Why do we value some play materials over others?
What’s so special about sand, water, sticks and clay?
This question is explored in Resources for Early Learning, by Pat Gura, a favourite book from my teaching days. In it you’ll find the following vignette:
A girl and boy of about nine or ten years old are minding a two-year-old. They are at the water’s edge on a rocky outcrop jutting out into the sea. The older children are skimming stones and the two-year-old is choosing large rocks to drop into the water. The older children keep half an eye, as they too hunt for the right kind of stones for their game. It is a wonder the younger child doesn’t hurl himself into the water, given that he has to aim each heavy rock away from himself and release it at exactly the right moment. The game goes on for about fifteen minutes. It is difficult to decide whether the two-year-old is interested in the clatter of rock against rock as each one makes its descent before splashing into the sea, or is it the sheer physicality of the activity that grips him so totally? A voice calls to the older children to fetch the younger. They try, but are ignored. He simply goes on with his game. ‘He won’t come,’ they shout back to the voice. ‘Tell him we’re going to buy toys,’ says the voice, ‘that’ll fetch him.’
What’s sad about this, of course, is that the toys are somehow accorded higher status than the rocks and the sea. Our instinct tells us this is wrong. But why?
Toys are not better than natural materials. But they are not inherently worse, either (setting aside arguments about sustainability).
The thing that makes an object interesting is the range of possibilities it offers. You can do a lot with clay or Lego. But an electronic toy that makes funny sounds when you press a button? Not so much.
Take a look at the mess in your child’s bedroom. The best toys are used again and again in different contexts: in construction, in pretend play, in the bath. When I tidy my daughter’s bedroom my instinct is to put all the doll’s house toys in one basket, the blocks in another and the beads in a third. But as soon as she goes in there to play, it’s all tipped onto the floor and she grabs whatever serves her purpose. The images on the 100 Toys blog celebrate beauty and order but we all know that that’s not how our children’s rooms look most of the time.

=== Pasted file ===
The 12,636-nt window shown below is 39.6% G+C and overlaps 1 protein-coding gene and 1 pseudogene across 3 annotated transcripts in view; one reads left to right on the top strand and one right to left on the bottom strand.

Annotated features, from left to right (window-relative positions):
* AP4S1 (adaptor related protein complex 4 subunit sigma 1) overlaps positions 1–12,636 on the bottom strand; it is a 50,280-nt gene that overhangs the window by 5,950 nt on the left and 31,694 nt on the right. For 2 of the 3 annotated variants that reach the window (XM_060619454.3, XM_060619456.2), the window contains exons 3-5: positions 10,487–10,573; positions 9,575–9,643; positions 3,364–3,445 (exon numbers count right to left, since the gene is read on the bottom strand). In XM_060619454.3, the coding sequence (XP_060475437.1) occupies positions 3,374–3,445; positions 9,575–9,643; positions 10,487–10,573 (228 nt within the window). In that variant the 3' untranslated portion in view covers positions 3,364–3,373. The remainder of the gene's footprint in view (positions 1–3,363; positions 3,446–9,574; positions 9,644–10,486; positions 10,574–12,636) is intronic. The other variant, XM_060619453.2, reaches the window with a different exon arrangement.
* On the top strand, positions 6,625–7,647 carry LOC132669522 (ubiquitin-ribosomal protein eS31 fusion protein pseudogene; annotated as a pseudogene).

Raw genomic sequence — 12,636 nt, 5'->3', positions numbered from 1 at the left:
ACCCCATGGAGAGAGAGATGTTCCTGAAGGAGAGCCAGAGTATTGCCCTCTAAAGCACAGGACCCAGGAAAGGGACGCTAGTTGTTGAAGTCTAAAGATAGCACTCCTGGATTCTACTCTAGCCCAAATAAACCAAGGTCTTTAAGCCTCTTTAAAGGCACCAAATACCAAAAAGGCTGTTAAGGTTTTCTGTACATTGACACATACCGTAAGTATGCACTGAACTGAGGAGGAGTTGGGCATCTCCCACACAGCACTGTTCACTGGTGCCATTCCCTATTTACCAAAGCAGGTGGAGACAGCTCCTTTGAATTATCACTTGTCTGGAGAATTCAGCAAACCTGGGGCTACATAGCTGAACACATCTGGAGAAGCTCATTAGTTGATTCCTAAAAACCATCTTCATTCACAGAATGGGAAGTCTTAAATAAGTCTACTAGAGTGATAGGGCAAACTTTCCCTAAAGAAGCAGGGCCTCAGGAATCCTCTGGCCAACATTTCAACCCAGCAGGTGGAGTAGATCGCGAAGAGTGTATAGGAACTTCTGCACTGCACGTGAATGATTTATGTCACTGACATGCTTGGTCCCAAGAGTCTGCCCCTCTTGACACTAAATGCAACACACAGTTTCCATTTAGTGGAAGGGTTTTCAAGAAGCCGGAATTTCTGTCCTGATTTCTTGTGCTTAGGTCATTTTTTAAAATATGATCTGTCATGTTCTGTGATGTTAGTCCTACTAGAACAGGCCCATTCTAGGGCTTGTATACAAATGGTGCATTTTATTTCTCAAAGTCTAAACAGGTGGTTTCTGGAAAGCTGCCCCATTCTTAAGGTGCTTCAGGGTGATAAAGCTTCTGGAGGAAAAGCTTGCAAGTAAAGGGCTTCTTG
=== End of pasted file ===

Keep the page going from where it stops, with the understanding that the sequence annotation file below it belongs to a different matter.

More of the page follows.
Friedrich Froebel is father of the kindergarten.
He believed that learning in a garden reinforced the link between all living – and non-living – things. Learning makes more sense within a wider context.
Unfortunately, his ideas about the child in nature have now become separated from his original vision. We have come to believe that natural materials are a good thing in themselves whilst forgetting that it’s their interplay with the environment that makes them special.
What can you do with a collection of stones in a classroom?
But by a stream you can use them to divert the water, build a dam, make a splash, skim the surface, wash off the dust to make them shine or smash them in two to see their true colours within.
By that same stream you have access to mud, clay, sticks and leaves. There are birds and fish and the changing light on the water as the day marches on.
Equally, a stick loses some of its ‘stick-ness’ when not beneath the tree from which it fell. In the classroom it’s no more than a strip of wood.
It follows, therefore, that toys are not bad. It’s the context in which you place them that makes all the difference.
This is why I talk about increasing the play potential of your toys by keeping complementary pieces in the toy box. A wooden railway has more possibilities when you pair it with blocks. But adding pencils, paper and masking tape increases these by orders of magnitude.
Toys as tools for thought
So here we are at the crux of it all: materials help us to think. If we are building and we want to span a gap between two towers we look around for something to form a bridge. That could be a log or a Lego baseplate.
When children encounter a novel problem, they first have to work through it physically. They have to turn over objects in their hands before they can turn them over in their minds.
The things we surround ourselves with matter. They help us think through problems. Better tools make for better thinking.
The link to schemas
When we play with materials in the natural environment, we are solving problems our ancestors would have encountered. How to bridge a gap, how to sharpen a stick, how to enclose a space. We must make do with the same resources: the things we find lying around.
And so we fall back on those building blocks of thought: schemas. Enclosing, rotating, positioning, enveloping.
The Gura book above is part of a series for educators called 0 – 8 Years (which I highly recommend).